Honda Brio Interior & Comfort
If there was one area where the Brio needed the most attention, it had to be the cabin and particularly so, the dashboard. The original Brio’s plain dash was unappealing and took much away from the surprisingly roomy space. So, we are happy to report Honda has drafted in the dashboard from the Amaze and the BR-V. The design of the dash is more coherent and contemporary while the silver highlights and faux carbonfibre garnishes add a bit of sportiness too. Optional all-black seats and the redesigned instrument cluster further do their bit to uplift the cabin ambience.
The facelift also brings with it a longer equipment list. New to the Brio are electric controls for the air-con system and also a new 2-DIN audio system with Bluetooth connectivity.Elsewhere, the Brio remains unchanged. The front seats, while skinny, are quite comfortable, with the driver seat being height-adjustable. The rear seat affords passengers decent legroom, but is let down by a short seat cushion and consequent lack of under-thigh support. Still, the rear seat is better and far more usable than what you get in most cars of this size. Unfortunately, a smallish boot limits the Brio’s practicality.
Honda Brio Engine & Gearbox
The Honda Brio gets the same 1.2-litre i-vtec petrol mil as the Honda Jazz, albeit slightly detuned for better fuel efficiency. Like all i-vtecs, it’s a gem of a unit. Its fuel-sipping nature, coupled with its peaky power delivery post 6000 rpm, makes it not only fuel efficient but also a delight for enthusiasts.The engine develops 88 PS of power at 6000 rpm and torque of 109 Nm at 4600 rpm. This motor is mated to a five-speed manual or a five-speed automatic. Choose the auto box and supreme level of comfort awaits you. Be it in traffic or on the highway, the automatic gearbox seems well matched to the 1.2-litre motor.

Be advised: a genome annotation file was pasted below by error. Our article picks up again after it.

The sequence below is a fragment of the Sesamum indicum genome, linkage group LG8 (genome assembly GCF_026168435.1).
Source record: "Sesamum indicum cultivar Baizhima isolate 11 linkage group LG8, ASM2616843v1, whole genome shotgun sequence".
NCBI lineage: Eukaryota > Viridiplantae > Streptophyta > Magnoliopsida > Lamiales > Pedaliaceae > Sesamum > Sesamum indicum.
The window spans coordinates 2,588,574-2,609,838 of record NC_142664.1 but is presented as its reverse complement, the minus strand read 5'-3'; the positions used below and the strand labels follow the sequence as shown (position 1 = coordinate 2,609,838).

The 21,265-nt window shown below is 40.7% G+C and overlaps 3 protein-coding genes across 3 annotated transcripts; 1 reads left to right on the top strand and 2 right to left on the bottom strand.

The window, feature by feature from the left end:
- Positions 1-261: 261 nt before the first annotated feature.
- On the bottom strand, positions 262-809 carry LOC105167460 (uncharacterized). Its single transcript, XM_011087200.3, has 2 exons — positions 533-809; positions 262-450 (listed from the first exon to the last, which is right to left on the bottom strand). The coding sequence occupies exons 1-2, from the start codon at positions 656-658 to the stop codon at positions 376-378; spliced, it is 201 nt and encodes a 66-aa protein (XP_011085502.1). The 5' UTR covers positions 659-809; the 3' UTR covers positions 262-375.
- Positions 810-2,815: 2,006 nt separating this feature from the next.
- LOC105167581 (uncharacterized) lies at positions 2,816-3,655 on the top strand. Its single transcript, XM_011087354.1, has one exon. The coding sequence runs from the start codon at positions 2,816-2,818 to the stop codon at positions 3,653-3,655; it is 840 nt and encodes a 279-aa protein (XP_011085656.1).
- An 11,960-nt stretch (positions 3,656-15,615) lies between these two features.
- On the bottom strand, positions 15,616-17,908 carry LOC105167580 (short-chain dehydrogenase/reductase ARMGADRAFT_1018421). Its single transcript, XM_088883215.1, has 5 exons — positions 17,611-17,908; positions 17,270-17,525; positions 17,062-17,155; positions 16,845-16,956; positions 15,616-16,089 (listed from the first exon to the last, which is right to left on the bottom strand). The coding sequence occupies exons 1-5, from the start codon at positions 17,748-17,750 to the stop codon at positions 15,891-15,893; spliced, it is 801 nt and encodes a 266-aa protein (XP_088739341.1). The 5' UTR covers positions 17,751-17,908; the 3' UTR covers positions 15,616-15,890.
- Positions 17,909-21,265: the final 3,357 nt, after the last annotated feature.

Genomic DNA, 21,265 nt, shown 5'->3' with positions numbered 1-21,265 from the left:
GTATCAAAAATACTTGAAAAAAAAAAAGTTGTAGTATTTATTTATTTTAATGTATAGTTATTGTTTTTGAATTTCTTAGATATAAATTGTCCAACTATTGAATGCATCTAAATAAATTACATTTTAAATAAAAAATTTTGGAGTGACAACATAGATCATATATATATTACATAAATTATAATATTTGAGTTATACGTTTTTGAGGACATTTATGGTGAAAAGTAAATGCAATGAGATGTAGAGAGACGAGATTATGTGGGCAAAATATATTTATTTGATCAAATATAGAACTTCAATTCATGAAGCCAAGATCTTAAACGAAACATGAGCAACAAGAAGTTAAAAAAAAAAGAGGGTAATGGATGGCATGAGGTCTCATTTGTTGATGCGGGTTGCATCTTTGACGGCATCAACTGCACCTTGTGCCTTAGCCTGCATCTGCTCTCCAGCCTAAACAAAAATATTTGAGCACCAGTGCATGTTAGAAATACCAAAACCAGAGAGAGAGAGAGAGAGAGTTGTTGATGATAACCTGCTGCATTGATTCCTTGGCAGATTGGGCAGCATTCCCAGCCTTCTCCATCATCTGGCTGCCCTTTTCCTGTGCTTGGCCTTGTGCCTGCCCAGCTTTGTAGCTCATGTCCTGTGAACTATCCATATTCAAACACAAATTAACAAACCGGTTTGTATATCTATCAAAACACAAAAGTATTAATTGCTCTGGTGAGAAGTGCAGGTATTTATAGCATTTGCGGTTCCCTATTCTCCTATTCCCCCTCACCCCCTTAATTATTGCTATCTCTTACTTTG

The gearshifts are silky smooth, unlike the kind of reputation cheaper automatic transfer boxes have made for themselves. This one is relaxed yet alert. Though Honda Brio’s automatic gearbox does take time to shift down when you press the throttle fully, you don’t get irritated as you would in other cars. Also, to extract the most go juice, you can slot the gearbox in D3, 2 and 1. The transmission then holds the gear according to the respective number and the gear won’t go beyond third, second and first, respectively.For more information on Honda Brio check Rbts